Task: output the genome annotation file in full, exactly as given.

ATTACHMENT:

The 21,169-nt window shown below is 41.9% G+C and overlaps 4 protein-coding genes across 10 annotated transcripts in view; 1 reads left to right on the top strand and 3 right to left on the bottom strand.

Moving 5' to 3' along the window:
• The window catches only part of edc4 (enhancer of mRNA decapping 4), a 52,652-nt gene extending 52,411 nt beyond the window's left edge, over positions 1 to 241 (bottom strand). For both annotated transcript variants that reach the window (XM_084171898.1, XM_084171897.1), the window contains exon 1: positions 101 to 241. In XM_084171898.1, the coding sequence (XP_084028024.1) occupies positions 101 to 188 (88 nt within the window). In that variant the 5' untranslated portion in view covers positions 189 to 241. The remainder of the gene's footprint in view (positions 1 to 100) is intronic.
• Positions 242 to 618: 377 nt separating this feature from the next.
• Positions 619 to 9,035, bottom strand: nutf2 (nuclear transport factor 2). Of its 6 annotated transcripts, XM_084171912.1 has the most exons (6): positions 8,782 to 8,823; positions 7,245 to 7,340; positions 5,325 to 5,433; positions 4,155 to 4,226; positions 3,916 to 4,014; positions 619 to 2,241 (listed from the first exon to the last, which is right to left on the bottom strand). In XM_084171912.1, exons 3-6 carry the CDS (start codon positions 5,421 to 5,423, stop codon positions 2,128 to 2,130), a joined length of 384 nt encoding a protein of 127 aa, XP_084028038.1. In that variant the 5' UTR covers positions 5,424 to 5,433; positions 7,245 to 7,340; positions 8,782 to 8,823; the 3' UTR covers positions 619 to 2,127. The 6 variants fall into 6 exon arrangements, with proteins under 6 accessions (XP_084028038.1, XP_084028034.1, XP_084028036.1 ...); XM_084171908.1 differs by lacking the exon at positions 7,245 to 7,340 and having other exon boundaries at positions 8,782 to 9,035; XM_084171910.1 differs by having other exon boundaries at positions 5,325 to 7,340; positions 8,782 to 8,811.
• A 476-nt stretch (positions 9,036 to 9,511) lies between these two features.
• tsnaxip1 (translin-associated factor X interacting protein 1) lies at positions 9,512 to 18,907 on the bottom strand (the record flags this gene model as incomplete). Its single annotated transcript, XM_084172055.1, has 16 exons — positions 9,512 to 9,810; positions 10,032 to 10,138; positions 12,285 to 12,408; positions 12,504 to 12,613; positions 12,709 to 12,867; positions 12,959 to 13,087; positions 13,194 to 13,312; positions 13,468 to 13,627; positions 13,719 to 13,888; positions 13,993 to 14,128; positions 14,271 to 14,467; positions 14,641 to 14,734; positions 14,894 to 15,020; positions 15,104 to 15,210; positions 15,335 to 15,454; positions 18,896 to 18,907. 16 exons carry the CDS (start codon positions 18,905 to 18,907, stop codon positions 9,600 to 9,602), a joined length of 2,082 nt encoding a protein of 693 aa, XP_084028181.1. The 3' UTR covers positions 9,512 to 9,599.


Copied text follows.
The 21,169-nt window shown below is 41.9% G+C and overlaps 4 protein-coding genes across 10 annotated transcripts in view; 1 reads left to right on the top strand and 3 right to left on the bottom strand.

Moving 5' to 3' along the window:
• The window catches only part of edc4 (enhancer of mRNA decapping 4), a 52,652-nt gene extending 52,411 nt beyond the window's left edge, over positions 1 to 241 (bottom strand). For both annotated transcript variants that reach the window (XM_084171898.1, XM_084171897.1), the window contains exon 1: positions 101 to 241. In XM_084171898.1, the coding sequence (XP_084028024.1) occupies positions 101 to 188 (88 nt within the window). In that variant the 5' untranslated portion in view covers positions 189 to 241. The remainder of the gene's footprint in view (positions 1 to 100) is intronic.
• Positions 242 to 618: 377 nt separating this feature from the next.
• Positions 619 to 9,035, bottom strand: nutf2 (nuclear transport factor 2). Of its 6 annotated transcripts, XM_084171912.1 has the most exons (6): positions 8,782 to 8,823; positions 7,245 to 7,340; positions 5,325 to 5,433; positions 4,155 to 4,226; positions 3,916 to 4,014; positions 619 to 2,241 (listed from the first exon to the last, which is right to left on the bottom strand). In XM_084171912.1, exons 3-6 carry the CDS (start codon positions 5,421 to 5,423, stop codon positions 2,128 to 2,130), a joined length of 384 nt encoding a protein of 127 aa, XP_084028038.1. In that variant the 5' UTR covers positions 5,424 to 5,433; positions 7,245 to 7,340; positions 8,782 to 8,823; the 3' UTR covers positions 619 to 2,127. The 6 variants fall into 6 exon arrangements, with proteins under 6 accessions (XP_084028038.1, XP_084028034.1, XP_084028036.1 ...); XM_084171908.1 differs by lacking the exon at positions 7,245 to 7,340 and having other exon boundaries at positions 8,782 to 9,035; XM_084171910.1 differs by having other exon boundaries at positions 5,325 to 7,340; positions 8,782 to 8,811.
• A 476-nt stretch (positions 9,036 to 9,511) lies between these two features.
• tsnaxip1 (translin-associated factor X interacting protein 1) lies at positions 9,512 to 18,907 on the bottom strand (the record flags this gene model as incomplete). Its single annotated transcript, XM_084172055.1, has 16 exons — positions 9,512 to 9,810; positions 10,032 to 10,138; positions 12,285 to 12,408; positions 12,504 to 12,613; positions 12,709 to 12,867; positions 12,959 to 13,087; positions 13,194 to 13,312; positions 13,468 to 13,627; positions 13,719 to 13,888; positions 13,993 to 14,128; positions 14,271 to 14,467; positions 14,641 to 14,734; positions 14,894 to 15,020; positions 15,104 to 15,210; positions 15,335 to 15,454; positions 18,896 to 18,907. 16 exons carry the CDS (start codon positions 18,905 to 18,907, stop codon positions 9,600 to 9,602), a joined length of 2,082 nt encoding a protein of 693 aa, XP_084028181.1. The 3' UTR covers positions 9,512 to 9,599.